This post is part of our Behind the Bite series: deep dives into the dishes that we can’t stop thinking about.
The hottest trend in the baking scene at the moment is without a doubt the world-famous burnt Basque cheesecake, which originated at a restaurant called La Viña in San Sebastian.
The beauty of the Basque cheesecake is its simplicity. It doesn’t even have a crust, unlike its New Yorker cousin, and the list of ingredients is shorter than you would imagine.
The key factor is the perfect baking time—or rather, underbaking. The cake has to be taken out of the oven when it’s still very jiggly inside to guarantee the smooth, gooey, almost liquid texture. The outside of the cake has to be burnt brown—that gives it extra flavor and a slightly caramelized final touch.
But where did the story of San Sebastian’s famous cheesecake actually begin? We found out the story behind the bite.
Where it all got started
La Viña, home of the superstar cheesecake, is a bar on the famous Calle 31 de Agosto in the Old Town of San Sebastian. This place is one of the cornerstones of the local food scene: it was founded in 1959 by the parents, uncle and aunt of current owner Santiago Rivera.
Growing up in the restaurant, Santiago learned the secrets of Basque cuisine from an early age. By reading different recipe books, trying out various versions of cheesecakes and combining the best parts of all of them, he finally came up with a perfect combination of smooth texture and heavenly flavor.
The famous Basque cheesecake was born.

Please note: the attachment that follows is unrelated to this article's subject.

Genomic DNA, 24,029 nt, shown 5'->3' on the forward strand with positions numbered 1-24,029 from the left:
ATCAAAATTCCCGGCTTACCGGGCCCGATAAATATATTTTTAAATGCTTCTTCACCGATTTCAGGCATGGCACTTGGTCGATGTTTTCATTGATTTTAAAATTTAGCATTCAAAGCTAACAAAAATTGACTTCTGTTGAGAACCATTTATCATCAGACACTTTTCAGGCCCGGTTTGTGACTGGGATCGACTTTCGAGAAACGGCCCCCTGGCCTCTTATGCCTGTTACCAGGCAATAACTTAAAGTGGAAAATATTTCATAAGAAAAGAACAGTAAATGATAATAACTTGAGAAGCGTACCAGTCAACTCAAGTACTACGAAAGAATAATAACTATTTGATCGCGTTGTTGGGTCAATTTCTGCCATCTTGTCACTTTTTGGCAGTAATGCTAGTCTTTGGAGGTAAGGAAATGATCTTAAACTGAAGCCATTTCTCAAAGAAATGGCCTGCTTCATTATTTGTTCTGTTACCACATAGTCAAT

The road to fame
By that time, La Viña was already a favorite amongst San Sebastian locals, and the cheesecake also had won the hearts of donostiarras.
But little by little, curious travelers also found the place and the hidden gem inside. Word of mouth started spreading: the world’s best cheesecake could actually—against many expectations—be found in a Northern Basque city!
Today, people from all over the world make a pilgrimage to San Sebastian, with trying the cake as the first thing on their to-do list. And they’re ready to line up in the extremely packed bar—something that comes naturally for the locals but can be very intimidating for a visitor.
But it’s all worth it! The expressions on people’s faces when they try this piece of heaven for the first time tell more than any words can describe. But let’s try it anyway: happiness, lust and sometimes (no kidding!) tears of joy.
Conquering the world
Thanks to social media, great things don’t stay secret for too long in this day and age.
Over the past couple of years, Santiago Rivera has been surprised quite a few times with news of restaurants and bakeries all over the world that have started serving Basque-style cheesecake, inspired by the recipe he created!
According to our research, you can find La Viña-inspired cheesecake in New York, Istanbul, London, Melbourne, Copenhagen, Tokyo, Kuala Lumpur and Chicago, just to name a few. And that list is growing all the time.
Last year, American expat and great foodie Marti Buckley published a cookbook of the most iconic Basque recipes. Unsurprisingly, La Viña’s cheesecake is one of them. That’s when the cake went completely viral, and no need to wonder why!
In Buckley’s words:
“Somewhere between a New York cheesecake and a flan, La Viña cheesecake sets the gold standard in Basque Country. Part of this dessert’s joy is its abundance. Tall, creamy, and downright sinful, the combination of five simple ingredients is ethereal.”Marti Buckley
Try it at home!
In all its simplicity, we challenge you to try this guilty pleasure at home! It’s the perfect something for your next dinner party, or even for the Christmas table. Serve the cake with a glass of sweet sherry and success is guaranteed!
You’ll find the recipe for the legendary Basque cheesecake in our new digital cookbook, Recipes from the Devour Tours Kitchen. Happy baking!
Want to learn even more secrets of Spanish and Basque cooking? Check out our lineup of online food and wine experiences and bring Spain into your kitchen!
After living years in Madrid and Barcelona, Tita found her home in San Sebastian, not least because of the delicious food. Nothing beats a bottle of sidra and a plate of anchoas after a Sunday hike in the green mountains of Basque Country, she says.